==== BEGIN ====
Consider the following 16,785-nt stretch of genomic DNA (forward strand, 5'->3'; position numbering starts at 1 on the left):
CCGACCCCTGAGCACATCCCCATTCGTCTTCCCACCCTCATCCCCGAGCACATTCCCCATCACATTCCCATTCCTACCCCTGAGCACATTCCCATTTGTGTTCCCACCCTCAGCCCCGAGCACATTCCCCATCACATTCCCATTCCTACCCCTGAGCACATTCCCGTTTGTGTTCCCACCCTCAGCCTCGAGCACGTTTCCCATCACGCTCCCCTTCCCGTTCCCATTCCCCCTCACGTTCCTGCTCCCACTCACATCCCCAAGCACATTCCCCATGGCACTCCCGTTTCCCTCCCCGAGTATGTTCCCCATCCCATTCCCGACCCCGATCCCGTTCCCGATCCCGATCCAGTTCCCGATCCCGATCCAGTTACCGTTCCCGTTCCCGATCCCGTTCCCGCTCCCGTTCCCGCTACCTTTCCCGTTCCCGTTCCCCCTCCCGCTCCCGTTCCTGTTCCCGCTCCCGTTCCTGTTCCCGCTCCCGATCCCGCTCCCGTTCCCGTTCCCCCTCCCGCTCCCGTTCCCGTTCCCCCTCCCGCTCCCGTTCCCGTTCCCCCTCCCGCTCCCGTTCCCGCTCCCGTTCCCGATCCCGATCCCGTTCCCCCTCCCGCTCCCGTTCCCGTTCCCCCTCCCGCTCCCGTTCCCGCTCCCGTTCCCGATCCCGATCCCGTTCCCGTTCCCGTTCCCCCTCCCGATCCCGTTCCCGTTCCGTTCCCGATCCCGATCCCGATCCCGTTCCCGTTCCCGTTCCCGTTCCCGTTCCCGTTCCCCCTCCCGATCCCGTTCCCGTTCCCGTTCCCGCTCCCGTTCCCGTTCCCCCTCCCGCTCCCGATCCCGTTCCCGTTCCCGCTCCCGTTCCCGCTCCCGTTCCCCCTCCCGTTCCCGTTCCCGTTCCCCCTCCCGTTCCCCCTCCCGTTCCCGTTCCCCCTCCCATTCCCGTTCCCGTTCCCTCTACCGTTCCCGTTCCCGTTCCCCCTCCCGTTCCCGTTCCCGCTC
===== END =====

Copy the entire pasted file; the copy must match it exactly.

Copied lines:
Consider the following 16,785-nt stretch of genomic DNA (forward strand, 5'->3'; position numbering starts at 1 on the left):
CCGACCCCTGAGCACATCCCCATTCGTCTTCCCACCCTCATCCCCGAGCACATTCCCCATCACATTCCCATTCCTACCCCTGAGCACATTCCCATTTGTGTTCCCACCCTCAGCCCCGAGCACATTCCCCATCACATTCCCATTCCTACCCCTGAGCACATTCCCGTTTGTGTTCCCACCCTCAGCCTCGAGCACGTTTCCCATCACGCTCCCCTTCCCGTTCCCATTCCCCCTCACGTTCCTGCTCCCACTCACATCCCCAAGCACATTCCCCATGGCACTCCCGTTTCCCTCCCCGAGTATGTTCCCCATCCCATTCCCGACCCCGATCCCGTTCCCGATCCCGATCCAGTTCCCGATCCCGATCCAGTTACCGTTCCCGTTCCCGATCCCGTTCCCGCTCCCGTTCCCGCTACCTTTCCCGTTCCCGTTCCCCCTCCCGCTCCCGTTCCTGTTCCCGCTCCCGTTCCTGTTCCCGCTCCCGATCCCGCTCCCGTTCCCGTTCCCCCTCCCGCTCCCGTTCCCGTTCCCCCTCCCGCTCCCGTTCCCGTTCCCCCTCCCGCTCCCGTTCCCGCTCCCGTTCCCGATCCCGATCCCGTTCCCCCTCCCGCTCCCGTTCCCGTTCCCCCTCCCGCTCCCGTTCCCGCTCCCGTTCCCGATCCCGATCCCGTTCCCGTTCCCGTTCCCCCTCCCGATCCCGTTCCCGTTCCGTTCCCGATCCCGATCCCGATCCCGTTCCCGTTCCCGTTCCCGTTCCCGTTCCCGTTCCCCCTCCCGATCCCGTTCCCGTTCCCGTTCCCGCTCCCGTTCCCGTTCCCCCTCCCGCTCCCGATCCCGTTCCCGTTCCCGCTCCCGTTCCCGCTCCCGTTCCCCCTCCCGTTCCCGTTCCCGTTCCCCCTCCCGTTCCCCCTCCCGTTCCCGTTCCCCCTCCCATTCCCGTTCCCGTTCCCTCTACCGTTCCCGTTCCCGTTCCCCCTCCCGTTCCCGTTCCCGCTC